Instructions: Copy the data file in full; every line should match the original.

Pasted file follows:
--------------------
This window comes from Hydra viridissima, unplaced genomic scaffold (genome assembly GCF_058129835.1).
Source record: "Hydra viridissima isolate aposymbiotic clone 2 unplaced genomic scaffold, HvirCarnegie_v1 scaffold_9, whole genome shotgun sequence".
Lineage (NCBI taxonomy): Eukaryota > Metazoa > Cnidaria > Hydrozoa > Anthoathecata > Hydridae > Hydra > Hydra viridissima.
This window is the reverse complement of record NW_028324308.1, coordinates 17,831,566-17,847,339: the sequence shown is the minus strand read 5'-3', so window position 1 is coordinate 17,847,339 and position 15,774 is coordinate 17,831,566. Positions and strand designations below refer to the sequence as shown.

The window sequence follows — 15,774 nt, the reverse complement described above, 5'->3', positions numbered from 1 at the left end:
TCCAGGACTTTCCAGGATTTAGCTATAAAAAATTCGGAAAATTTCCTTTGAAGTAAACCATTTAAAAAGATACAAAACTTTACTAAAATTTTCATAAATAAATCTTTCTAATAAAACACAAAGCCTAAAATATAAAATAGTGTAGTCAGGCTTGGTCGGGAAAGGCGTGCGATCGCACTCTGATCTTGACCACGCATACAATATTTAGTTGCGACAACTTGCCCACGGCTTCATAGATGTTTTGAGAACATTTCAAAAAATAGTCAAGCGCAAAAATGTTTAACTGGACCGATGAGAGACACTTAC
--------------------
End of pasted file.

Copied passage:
This window comes from Hydra viridissima, unplaced genomic scaffold (genome assembly GCF_058129835.1).
Source record: "Hydra viridissima isolate aposymbiotic clone 2 unplaced genomic scaffold, HvirCarnegie_v1 scaffold_9, whole genome shotgun sequence".
Lineage (NCBI taxonomy): Eukaryota > Metazoa > Cnidaria > Hydrozoa > Anthoathecata > Hydridae > Hydra > Hydra viridissima.
This window is the reverse complement of record NW_028324308.1, coordinates 17,831,566-17,847,339: the sequence shown is the minus strand read 5'-3', so window position 1 is coordinate 17,847,339 and position 15,774 is coordinate 17,831,566. Positions and strand designations below refer to the sequence as shown.

The window sequence follows — 15,774 nt, the reverse complement described above, 5'->3', positions numbered from 1 at the left end:
TCCAGGACTTTCCAGGATTTAGCTATAAAAAATTCGGAAAATTTCCTTTGAAGTAAACCATTTAAAAAGATACAAAACTTTACTAAAATTTTCATAAATAAATCTTTCTAATAAAACACAAAGCCTAAAATATAAAATAGTGTAGTCAGGCTTGGTCGGGAAAGGCGTGCGATCGCACTCTGATCTTGACCACGCATACAATATTTAGTTGCGACAACTTGCCCACGGCTTCATAGATGTTTTGAGAACATTTCAAAAAATAGTCAAGCGCAAAAATGTTTAACTGGACCGATGAGAGACACTTAC